Step Into The Light: Microsoft Proposes Using Light Rays To Charge Smartphones

Making wireless charging a viable thing is far from being a new goal, but to date, no method has caught on in a big way. That's no surprise, of course, given the large number of downsides that we've seen from the solutions that do exist, including lack of range and the potential dangers of strong Wi-Fi-like signals being shot at towards a device without a focused direction.

Well, Microsoft might have an alternative solution, and this might just be the first example of wireless charging I can put a little confidence behind. It involves light rays, but not solar pads. Because indoor light is so weak compared to outdoor light, it's not realistic to rely on those light rays to charge a device. So, Microsoft built its own charger, in the form of a light fixture.

Microsoft Light Ray Charger

Equipped with a high-powered LED flashlight, whenever this light fixture detects a compatible device kicking around, it'll begin beaming light straight at it. However, a big problem arises here immediately: no one is likely to want a light randomly pointing at their phone. It's mentioned that infrared lights could be used down-the-road to fix that problem.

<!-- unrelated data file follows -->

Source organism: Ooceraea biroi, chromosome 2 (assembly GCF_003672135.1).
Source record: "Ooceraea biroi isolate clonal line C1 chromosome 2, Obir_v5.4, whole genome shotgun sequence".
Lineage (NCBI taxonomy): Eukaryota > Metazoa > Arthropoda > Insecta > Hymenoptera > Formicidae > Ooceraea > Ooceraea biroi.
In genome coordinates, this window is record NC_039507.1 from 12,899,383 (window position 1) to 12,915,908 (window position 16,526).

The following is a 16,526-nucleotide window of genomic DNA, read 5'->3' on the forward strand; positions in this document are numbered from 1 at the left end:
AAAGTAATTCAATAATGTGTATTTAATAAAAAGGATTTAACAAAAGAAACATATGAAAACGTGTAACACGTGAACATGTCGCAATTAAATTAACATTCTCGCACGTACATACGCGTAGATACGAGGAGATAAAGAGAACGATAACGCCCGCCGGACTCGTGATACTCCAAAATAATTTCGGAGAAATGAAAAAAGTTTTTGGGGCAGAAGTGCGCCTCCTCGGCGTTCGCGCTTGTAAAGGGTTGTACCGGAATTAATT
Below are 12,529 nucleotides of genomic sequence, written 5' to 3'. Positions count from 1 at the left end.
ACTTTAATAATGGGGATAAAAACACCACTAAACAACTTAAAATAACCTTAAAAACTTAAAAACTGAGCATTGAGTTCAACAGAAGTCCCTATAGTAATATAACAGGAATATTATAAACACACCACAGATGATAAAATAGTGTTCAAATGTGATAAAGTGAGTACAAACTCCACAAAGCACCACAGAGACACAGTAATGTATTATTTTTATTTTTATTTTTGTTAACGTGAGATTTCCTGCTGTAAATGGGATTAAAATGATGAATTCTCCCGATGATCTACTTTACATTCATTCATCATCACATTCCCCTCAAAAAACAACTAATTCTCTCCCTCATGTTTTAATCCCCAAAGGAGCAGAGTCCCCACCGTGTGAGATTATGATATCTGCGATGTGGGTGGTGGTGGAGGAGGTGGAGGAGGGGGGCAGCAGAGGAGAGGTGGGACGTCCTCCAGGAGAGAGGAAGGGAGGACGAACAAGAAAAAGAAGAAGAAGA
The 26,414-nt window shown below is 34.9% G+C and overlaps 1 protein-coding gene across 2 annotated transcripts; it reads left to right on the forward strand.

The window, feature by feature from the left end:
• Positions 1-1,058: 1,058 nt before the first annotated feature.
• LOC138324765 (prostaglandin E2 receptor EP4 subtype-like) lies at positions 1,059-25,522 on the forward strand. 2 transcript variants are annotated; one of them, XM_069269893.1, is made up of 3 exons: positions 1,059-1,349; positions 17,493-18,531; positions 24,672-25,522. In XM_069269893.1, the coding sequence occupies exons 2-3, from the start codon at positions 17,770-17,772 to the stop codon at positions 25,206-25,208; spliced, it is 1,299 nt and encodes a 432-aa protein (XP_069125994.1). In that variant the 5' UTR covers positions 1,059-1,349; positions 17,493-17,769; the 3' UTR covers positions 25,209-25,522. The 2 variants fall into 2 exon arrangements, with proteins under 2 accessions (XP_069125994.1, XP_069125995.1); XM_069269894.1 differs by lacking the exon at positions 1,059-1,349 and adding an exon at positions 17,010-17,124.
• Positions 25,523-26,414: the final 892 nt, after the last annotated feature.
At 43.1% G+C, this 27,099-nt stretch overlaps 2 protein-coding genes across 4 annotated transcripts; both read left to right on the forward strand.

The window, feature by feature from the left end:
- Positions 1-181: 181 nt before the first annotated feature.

What could make this charger really useful is the fact that it won't simply continue to charge a device when its battery is full. Via an on-phone LED, the mobile device would handshake with the light source, and either charge or not charge depending on the battery-level. This could also allow people to set their own minimum battery-level, to reduce the amount of time they themselves actually have to put up with a light being shone on their device.

In the event that an object or person crosses paths with this LED light, the system is designed to shut itself off within 50 milliseconds. Overall, this technology is looking quite appealing, especially when you realize that it promises to charge our devices in about the same time as a regular outlet.

I am not personally that interested until infrared models are worked on, but it goes without saying that this is a cool jump forward in the wireless charging game.



Via:  Computerworld
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